While Rome was the highlight of my visit to Italy during my Europe trip, Milan was actually my first stop. While the Italian financial and fashion center is not as well-known as the likes of Venice or Florence for travelling, I thought Milan was a fine city to visit. It is one of Italy’s most prosperous, being the seat of the country’s stock exchange, and modern cities, but Milan also has a very old historical heritage, said to have been founded in 600 BC by the Celts and being part of the Roman empire. However, Milan also fell under the control of the Habsburgs from the 16th to mid-19th centuries.
I’d chosen to visit Milan not because of finance, fashion or even football (I’m not a fan of Inter or AC Milan), but for its giant, white Duomo cathedral, plus the fact it was in Northern Italy and just a few hours from my previous stop in France. In addition, the city also had the fascinating Sforza castle, the 4th century AD-built Basilica of Sant’Ambrogio, as well as the beautiful Galleria Vittorio Emmanuelle, which is right next to the Duomo. There were also the Pinocoteca di Brera art gallery, with its many fine paintings, and a very interesting science and technology museum.
When I pulled into Milan’s Porto Garibaldi station and took the subway to my hotel, I had little idea of what to expect. I was wary of the language barrier and getting around, but it turned out to be relatively easy. I actually found that there was more English in Milan than in France, such as with museums and street signs. Also my hotel turned out to be Chinese-run, so I ended up speaking Chinese to the staff. Interesting, there seems to be a small Chinese community in Milan, consisting both of immigrants and students.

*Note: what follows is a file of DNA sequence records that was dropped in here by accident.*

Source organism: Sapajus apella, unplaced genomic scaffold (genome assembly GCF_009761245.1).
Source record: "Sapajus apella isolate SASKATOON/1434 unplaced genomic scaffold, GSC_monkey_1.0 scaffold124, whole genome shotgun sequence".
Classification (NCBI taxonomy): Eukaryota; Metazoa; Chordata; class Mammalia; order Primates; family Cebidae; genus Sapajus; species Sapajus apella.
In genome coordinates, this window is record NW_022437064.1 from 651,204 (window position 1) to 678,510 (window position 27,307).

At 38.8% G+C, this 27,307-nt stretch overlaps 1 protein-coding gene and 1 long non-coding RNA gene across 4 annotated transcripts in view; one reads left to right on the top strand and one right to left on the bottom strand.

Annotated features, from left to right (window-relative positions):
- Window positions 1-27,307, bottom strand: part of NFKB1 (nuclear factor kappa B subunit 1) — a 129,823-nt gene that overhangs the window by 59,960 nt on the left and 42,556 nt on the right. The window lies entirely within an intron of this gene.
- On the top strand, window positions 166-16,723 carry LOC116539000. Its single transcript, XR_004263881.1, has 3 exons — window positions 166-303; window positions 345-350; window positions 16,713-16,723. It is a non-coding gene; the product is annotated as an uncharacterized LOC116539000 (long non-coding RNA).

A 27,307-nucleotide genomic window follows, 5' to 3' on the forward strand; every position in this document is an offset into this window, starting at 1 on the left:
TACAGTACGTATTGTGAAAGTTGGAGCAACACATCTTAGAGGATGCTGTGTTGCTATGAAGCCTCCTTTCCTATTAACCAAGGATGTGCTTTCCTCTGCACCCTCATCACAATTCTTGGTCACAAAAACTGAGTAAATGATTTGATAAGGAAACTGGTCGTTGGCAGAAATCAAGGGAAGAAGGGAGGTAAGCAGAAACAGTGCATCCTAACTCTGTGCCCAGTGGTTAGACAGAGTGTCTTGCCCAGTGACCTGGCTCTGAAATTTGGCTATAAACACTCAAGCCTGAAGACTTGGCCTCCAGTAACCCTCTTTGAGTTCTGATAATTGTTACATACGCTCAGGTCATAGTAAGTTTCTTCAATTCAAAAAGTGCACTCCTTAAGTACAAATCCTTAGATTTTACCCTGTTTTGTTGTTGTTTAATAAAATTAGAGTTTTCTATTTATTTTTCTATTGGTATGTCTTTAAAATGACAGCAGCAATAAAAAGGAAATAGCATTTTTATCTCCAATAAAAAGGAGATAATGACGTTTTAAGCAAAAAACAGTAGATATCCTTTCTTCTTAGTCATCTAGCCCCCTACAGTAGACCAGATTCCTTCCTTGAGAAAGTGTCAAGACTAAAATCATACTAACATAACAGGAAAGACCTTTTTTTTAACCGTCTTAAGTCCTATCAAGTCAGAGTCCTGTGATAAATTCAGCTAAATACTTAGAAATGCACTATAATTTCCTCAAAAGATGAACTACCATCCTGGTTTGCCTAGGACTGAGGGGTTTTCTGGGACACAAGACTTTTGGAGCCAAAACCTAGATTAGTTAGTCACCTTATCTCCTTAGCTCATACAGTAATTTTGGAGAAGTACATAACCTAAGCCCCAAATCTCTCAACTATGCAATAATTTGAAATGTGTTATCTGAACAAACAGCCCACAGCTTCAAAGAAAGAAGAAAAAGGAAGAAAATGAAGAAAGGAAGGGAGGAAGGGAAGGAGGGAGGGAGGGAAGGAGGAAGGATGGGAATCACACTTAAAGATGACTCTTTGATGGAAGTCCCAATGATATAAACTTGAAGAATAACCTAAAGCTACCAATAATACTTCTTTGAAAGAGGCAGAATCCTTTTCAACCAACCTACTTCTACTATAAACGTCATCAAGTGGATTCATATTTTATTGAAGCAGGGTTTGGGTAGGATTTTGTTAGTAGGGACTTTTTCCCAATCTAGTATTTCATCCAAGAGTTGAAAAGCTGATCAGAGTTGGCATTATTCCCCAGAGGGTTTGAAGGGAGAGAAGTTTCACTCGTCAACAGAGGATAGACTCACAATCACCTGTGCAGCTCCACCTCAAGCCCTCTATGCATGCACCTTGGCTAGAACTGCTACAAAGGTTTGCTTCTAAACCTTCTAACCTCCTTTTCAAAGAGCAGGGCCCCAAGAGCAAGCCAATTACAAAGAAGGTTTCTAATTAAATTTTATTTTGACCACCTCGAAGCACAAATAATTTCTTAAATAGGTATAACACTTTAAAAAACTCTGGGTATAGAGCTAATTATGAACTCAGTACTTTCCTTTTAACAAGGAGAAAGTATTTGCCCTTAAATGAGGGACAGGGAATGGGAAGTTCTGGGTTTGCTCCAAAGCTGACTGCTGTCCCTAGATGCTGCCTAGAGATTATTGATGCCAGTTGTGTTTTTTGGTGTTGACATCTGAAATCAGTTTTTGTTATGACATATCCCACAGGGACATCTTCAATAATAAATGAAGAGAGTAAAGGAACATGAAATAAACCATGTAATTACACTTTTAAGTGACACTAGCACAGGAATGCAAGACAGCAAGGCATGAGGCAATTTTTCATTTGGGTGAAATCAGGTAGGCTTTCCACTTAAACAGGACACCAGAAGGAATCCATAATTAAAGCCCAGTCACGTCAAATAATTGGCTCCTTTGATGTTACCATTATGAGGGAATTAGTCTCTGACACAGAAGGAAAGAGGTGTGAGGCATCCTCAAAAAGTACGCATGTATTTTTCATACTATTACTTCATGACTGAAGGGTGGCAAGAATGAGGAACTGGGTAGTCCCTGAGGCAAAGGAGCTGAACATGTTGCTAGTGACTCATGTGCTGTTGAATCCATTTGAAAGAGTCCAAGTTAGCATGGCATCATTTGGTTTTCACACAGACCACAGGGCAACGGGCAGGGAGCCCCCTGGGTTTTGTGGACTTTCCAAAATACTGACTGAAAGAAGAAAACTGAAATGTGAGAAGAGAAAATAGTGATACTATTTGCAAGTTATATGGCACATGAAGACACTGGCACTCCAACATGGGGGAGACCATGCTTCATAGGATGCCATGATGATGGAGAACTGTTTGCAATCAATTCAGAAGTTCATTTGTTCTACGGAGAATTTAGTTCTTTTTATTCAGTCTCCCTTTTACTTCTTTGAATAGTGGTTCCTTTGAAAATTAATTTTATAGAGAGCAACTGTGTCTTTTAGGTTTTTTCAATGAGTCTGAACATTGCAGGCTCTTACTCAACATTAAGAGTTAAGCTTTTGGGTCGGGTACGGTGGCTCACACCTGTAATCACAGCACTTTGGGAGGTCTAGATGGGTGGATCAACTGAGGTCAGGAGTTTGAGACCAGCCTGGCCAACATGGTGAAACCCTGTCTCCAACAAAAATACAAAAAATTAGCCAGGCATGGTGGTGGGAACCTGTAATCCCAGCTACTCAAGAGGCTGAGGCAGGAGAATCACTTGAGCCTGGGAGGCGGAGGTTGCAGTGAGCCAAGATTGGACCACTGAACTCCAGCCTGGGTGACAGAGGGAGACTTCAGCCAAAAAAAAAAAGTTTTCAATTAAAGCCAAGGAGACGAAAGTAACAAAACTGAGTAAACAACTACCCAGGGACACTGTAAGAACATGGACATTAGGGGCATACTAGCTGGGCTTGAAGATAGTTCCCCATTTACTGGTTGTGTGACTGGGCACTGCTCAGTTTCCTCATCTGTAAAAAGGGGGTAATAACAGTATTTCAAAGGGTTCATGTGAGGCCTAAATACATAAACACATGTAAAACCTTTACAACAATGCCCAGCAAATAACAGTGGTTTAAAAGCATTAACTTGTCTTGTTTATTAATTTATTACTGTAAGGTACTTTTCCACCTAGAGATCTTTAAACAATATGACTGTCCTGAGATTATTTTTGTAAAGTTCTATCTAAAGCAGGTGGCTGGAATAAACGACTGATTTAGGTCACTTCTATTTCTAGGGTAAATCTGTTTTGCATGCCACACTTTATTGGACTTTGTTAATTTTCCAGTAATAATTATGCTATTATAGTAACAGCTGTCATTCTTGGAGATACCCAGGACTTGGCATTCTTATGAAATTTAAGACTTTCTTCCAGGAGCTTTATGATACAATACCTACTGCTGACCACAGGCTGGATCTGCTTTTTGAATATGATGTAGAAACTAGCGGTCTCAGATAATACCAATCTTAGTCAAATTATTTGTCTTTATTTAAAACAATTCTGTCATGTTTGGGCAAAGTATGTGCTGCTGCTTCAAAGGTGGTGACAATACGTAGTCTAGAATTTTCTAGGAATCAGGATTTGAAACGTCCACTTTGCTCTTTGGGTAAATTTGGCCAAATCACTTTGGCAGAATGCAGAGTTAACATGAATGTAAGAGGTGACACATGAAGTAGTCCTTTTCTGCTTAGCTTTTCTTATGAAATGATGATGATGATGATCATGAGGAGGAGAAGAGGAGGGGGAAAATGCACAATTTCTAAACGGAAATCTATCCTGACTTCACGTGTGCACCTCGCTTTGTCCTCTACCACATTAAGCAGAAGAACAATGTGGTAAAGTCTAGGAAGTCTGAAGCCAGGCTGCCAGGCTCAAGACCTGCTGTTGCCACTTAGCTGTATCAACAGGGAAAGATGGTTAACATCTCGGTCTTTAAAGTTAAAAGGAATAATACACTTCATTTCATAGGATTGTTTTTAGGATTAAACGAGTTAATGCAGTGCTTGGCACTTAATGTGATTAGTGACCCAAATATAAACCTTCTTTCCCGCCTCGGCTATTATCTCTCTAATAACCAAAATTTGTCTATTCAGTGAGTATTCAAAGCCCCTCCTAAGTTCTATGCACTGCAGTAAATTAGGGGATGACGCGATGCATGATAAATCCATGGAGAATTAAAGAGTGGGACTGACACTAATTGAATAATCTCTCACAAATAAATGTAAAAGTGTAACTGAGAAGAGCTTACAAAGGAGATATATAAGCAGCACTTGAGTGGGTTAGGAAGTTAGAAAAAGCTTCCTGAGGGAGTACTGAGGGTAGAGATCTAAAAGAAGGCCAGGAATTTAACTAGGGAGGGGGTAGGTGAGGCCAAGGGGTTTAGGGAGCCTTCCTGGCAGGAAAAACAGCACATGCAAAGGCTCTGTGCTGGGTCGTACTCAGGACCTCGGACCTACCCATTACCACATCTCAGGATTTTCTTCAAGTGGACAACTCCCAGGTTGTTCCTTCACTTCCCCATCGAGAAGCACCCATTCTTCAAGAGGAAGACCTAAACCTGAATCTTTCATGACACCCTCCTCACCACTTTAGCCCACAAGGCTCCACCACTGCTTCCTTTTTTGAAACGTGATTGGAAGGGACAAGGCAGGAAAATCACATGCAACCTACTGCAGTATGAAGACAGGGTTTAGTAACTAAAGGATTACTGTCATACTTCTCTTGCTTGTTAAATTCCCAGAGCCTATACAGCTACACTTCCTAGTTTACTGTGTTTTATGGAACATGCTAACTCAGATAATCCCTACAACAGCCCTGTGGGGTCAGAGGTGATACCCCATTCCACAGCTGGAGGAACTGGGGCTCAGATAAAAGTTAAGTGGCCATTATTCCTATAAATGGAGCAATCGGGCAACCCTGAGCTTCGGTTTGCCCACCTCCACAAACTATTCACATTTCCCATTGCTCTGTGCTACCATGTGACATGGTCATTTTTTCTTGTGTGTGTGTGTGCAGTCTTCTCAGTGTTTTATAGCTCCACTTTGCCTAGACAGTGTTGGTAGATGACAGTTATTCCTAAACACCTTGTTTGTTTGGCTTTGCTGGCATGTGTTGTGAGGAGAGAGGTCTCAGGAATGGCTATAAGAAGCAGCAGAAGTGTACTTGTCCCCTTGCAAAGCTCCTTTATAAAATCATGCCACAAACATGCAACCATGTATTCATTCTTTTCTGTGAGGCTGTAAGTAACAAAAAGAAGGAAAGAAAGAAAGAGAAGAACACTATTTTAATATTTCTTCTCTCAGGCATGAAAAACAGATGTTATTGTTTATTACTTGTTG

The Duomo was as impressive in real life as in the photos I’d seen, especially the massive interior where it felt like being in a cavern. The giant columns, stained glass windows and various statues were very attractive. I also went up to the roof where you can get a good view of the surrounding area as well as the myriad spires and other structures.
The open area in front of the cathedral was packed with people, including tourists, locals as well as dodgy characters holding strings which they are said to tie on unsuspecting tourists’ wrists and force them to pay money. Next to the Duomo is the Galleria Vittorio Emmanuelle, a high-end open shopping arcade with very attractive roof and floor decorations. On the floor tiles in the center, there were four coat of arms, those of Rome, Florence, Turin (capitals of the Kingdom of Italy), and Milan. Turin’s coat of arms features a giant bull on whose testicles (yes, really) which people stand upon and spin themselves because doing so is said to bring good luck. So many people do that so that there is a hole on the spot where the bull’s testicles are.